By the time this appears, Tony Abbott and his National Security Committee may well have decided on the “American request” for help in bombing the Daesh in Syria, and shown the Europeans the way.
His fascination with getting the Australian military into the Middle East may go beyond his domestic political needs. Last year Abbott was reported to have stunned his military chiefs by asking, apparently seriously, whether an Australian force could be launched to seize back the Iraqi city of Mosul from Daesh. Perhaps he thinks the Australian Army, having captured Damascus from the Ottoman Turks and then from the Vichy French, can carry out a third such feat in just under a century.
Extending the Royal Australian Air Force operations into Syria will come with much more danger than the existing campaign in Iraq. Several pockets of the Assad regime’s army remain in areas contested by Daesh. They may have some serious anti-aircraft capability, supplied by Russia. Assad’s air force, according to a new Israeli report, will soon be bolstered by a contingent of Russian fighter jets, piloted and serviced by Russian crews.
On the political side, the attacks on Daesh (and Turkey’s campaign against Kurdish fighters) will relieve pressure on Assad. They will also add to civilian misery and cause more to flee. After the debacle of Iraq and the missed opportunities in Afghanistan, the hesitation of the West to show more “leadership” of the kind Ruddock seems to want is quite understandable. The solution to the sectarian-based conflicts in Syria − and Iraq − will need to be a political one, worked out by the region’s Sunni and Shiite powers and their various Western, Russian and Asian backers.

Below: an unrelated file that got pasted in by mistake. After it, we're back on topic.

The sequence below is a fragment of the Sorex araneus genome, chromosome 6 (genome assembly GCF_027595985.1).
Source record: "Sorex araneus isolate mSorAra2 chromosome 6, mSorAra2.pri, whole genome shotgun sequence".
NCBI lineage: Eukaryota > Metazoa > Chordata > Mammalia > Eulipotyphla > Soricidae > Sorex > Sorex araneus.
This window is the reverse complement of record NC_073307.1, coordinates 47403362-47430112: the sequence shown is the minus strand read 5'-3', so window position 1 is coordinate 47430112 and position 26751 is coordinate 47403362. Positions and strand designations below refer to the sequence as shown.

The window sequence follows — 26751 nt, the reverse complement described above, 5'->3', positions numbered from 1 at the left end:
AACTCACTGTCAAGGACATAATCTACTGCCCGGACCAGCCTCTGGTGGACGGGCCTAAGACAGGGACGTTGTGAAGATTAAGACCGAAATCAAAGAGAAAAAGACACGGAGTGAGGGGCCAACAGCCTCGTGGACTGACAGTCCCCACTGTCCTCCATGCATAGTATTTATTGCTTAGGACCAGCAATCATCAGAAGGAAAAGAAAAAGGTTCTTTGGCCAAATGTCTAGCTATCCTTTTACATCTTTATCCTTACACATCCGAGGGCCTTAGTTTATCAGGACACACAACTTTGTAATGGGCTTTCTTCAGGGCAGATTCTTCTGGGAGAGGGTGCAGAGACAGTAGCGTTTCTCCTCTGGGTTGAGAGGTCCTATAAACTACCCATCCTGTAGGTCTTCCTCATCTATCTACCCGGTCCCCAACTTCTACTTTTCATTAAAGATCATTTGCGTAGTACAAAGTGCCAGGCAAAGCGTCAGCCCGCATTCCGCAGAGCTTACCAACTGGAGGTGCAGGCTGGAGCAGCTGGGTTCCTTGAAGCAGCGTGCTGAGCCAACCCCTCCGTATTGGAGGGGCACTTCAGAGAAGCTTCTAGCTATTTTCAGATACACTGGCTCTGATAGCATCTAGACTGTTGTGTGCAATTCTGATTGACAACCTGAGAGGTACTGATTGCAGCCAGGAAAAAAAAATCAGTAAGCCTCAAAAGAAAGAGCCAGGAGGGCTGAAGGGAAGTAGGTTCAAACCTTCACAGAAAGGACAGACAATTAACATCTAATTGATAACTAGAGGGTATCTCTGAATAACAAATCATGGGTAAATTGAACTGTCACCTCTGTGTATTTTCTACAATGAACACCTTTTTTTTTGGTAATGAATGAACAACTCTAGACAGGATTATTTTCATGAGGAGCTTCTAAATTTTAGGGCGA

Just how far those regional powers remain from such a constructive approach was illustrated this week when an Egyptian court gave three-year jail sentences to the three Al Jazeera journalists in a retrial of charges of conspiring with the Muslim Brotherhood opposition to the military regime in 2013.
The retrial was widely expected to dismiss the charges, after the earlier seven-year sentences were thrown out by an appeals court. The Australian reporter Peter Greste was deported after that dismissal. The other two, Canadian-Egyptian Mohamed Fahmy and Egyptian Baher Mohamed, did not have that option and remain to face the music.